This vignette provides an overview of what pseudohouseholds (PHHs) are, and how you can use the pseudohouseholds package to help create them.
In brief, PHHs are representative points placed along road segments and inside regions that provide spatial distributions of some region-specific property (in practice, usually population). They provide an approximate way of “spreading out” regional population distributions that can be helpful when doing travel analyses. We say that PHHs are “pseudo” households because they do not represent actual buildings or households, but they approximate the distribution of households by creating a set of populated points where we think the households are likely to be. This can allow us to create finer-grained travel or coverage analyses.
By contrast, many travel analyses assume that a region’s entire population is concentrated at a single point, usually the region’s centroid. While this assumption can be valid for smaller regions like city blocks, it breaks in larger or rural regions where the population may be more dispersed, or regions with unusual shapes that may not contain their own centroids.
This package contains functions and data that take two main inputs–one or more regions, and a set of road geometries–and
Let’s walk through the algorithm by giving a demonstration using test data included with the package. We’ll consider a single dissemination block (DB) in Ottawa, Ontario, with unique identifier (DBUID) “35061699003”. DBs are the smallest region at which Statistics Canada makes population data available, so they’re a good starting point for a fine-grained analysis.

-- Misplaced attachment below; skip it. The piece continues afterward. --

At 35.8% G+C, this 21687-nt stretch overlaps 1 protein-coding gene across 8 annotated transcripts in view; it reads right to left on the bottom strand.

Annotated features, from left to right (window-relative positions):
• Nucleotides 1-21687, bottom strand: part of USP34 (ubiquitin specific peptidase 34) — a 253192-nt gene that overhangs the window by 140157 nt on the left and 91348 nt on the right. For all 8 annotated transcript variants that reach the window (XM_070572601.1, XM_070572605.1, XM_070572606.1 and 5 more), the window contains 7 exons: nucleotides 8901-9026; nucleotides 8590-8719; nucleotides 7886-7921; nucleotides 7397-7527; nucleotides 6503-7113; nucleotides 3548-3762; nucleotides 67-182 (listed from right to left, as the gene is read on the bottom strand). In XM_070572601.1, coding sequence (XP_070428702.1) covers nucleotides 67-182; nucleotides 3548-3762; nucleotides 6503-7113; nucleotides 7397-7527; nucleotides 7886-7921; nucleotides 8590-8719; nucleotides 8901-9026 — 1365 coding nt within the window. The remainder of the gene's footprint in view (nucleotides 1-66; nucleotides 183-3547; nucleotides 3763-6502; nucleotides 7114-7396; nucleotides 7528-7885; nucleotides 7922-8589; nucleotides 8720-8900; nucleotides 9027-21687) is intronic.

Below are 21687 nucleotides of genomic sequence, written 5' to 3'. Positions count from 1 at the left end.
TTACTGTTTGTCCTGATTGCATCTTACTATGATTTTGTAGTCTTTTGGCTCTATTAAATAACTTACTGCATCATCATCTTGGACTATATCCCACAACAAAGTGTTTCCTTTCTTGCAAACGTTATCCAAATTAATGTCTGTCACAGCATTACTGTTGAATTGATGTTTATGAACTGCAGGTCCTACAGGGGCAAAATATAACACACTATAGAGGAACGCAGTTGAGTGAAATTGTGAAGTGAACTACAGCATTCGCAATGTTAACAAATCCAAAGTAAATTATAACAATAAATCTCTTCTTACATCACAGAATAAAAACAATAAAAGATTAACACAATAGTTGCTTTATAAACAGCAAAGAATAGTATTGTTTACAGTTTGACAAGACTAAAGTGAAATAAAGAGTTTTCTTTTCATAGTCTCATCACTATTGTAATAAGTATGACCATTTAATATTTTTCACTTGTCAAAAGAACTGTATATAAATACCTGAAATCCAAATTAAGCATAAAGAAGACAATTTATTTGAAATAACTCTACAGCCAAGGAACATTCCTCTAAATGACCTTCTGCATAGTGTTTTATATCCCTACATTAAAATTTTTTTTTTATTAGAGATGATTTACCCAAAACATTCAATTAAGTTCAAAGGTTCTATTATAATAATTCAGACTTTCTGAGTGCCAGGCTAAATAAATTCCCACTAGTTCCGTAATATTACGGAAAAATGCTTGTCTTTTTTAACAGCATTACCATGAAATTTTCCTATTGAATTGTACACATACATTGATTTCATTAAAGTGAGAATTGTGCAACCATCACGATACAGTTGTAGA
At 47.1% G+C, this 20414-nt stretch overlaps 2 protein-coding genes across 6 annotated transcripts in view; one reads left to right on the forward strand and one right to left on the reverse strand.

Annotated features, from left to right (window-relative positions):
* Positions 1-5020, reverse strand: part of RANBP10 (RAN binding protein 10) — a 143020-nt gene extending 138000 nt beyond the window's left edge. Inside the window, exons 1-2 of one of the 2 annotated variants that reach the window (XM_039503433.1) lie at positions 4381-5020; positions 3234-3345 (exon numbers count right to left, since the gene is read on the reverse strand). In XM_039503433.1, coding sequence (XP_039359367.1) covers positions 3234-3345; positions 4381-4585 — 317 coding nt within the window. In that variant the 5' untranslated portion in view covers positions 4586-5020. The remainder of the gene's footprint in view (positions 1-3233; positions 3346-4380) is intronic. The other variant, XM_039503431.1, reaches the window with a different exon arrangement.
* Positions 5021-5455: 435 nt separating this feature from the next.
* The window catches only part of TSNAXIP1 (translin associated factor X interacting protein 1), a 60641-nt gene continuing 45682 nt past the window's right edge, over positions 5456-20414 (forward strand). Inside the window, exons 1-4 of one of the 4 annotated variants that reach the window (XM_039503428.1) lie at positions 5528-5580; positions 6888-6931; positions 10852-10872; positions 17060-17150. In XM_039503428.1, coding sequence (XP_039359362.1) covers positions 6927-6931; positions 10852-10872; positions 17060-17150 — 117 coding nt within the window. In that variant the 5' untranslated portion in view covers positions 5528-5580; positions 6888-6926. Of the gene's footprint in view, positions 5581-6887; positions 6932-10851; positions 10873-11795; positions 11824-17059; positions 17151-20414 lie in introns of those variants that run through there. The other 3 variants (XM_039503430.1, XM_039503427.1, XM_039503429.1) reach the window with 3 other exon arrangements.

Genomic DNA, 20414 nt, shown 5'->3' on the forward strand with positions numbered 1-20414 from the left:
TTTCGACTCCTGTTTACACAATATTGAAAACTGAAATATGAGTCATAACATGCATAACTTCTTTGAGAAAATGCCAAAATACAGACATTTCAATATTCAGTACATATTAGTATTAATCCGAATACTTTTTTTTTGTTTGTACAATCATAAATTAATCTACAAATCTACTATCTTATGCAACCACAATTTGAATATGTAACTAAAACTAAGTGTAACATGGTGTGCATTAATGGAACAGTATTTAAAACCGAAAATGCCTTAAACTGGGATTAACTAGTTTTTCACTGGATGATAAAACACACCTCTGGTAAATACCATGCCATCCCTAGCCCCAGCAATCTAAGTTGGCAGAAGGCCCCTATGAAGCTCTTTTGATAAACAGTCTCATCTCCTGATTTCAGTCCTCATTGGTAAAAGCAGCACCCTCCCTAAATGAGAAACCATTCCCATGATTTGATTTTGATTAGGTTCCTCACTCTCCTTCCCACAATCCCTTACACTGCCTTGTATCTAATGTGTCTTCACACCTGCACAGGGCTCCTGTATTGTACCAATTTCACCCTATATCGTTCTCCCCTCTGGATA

Here we load our packages, isolate our DB, and print it to the console:
library(sf) #> Linking to GEOS 3.10.2, GDAL 3.4.1, PROJ 8.2.1; sf_use_s2() is TRUE library(ggplot2) library(ggspatial) library(pseudohouseholds) <- dplyr::filter(pseudohouseholds::ottawa_db_shp, DBUID == "35061699003") db print(db) #> Simple feature collection with 1 feature and 2 fields #> Geometry type: MULTIPOLYGON #> Dimension: XY #> Bounding box: xmin: 369747.8 ymin: 5027016 xmax: 370185.7 ymax: 5027330 #> Projected CRS: NAD83 / MTM zone 9 #> # A tibble: 1 × 3 #> DBUID dbpop2021 geometry #> * <chr> <dbl> <MULTIPOLYGON [m]> #> 1 35061699003 125 (((370113.7 5027251, 370075.7 5027241, 370026.3 5027236…
Note that its coordinate reference system (CRS) is projected. Specifically, it’s using NAD83/MTM zone 9 (32189) which gives units in meters. It’s important to use a projected CRS with this package.
Let’s also plot it to get an idea of its scale:
This DB is a few hundred meters across, borders Bank St. on its west, and extends to the east into an irregularly shaped residential area. From the printout above, we see that it had a population of 125 in 2021.
By default, if a region is unpopulated it receives one single point
with population 0 of
phh_type type 1. This point will be
the centroid if it is inside the region, otherwise it will be an
approximation of the region’s “pole of inaccessibility.” Details are
provided below. ### Find road segments intersecting or near the
First, we identify road segments that either intersect with the region or come within a specified buffer. The default buffer is 5 meters, which we adopt here, although larger or smaller buffers may be appropriate in different settings.
Plotting our DB and the road segments that intersect it:
Next we sample points along these road segments. The sampling
frequency is given by the parameter
phh_density, which is
passed along directly to the function
and is measured in units of “PHHs per unit.” The default value is 0.005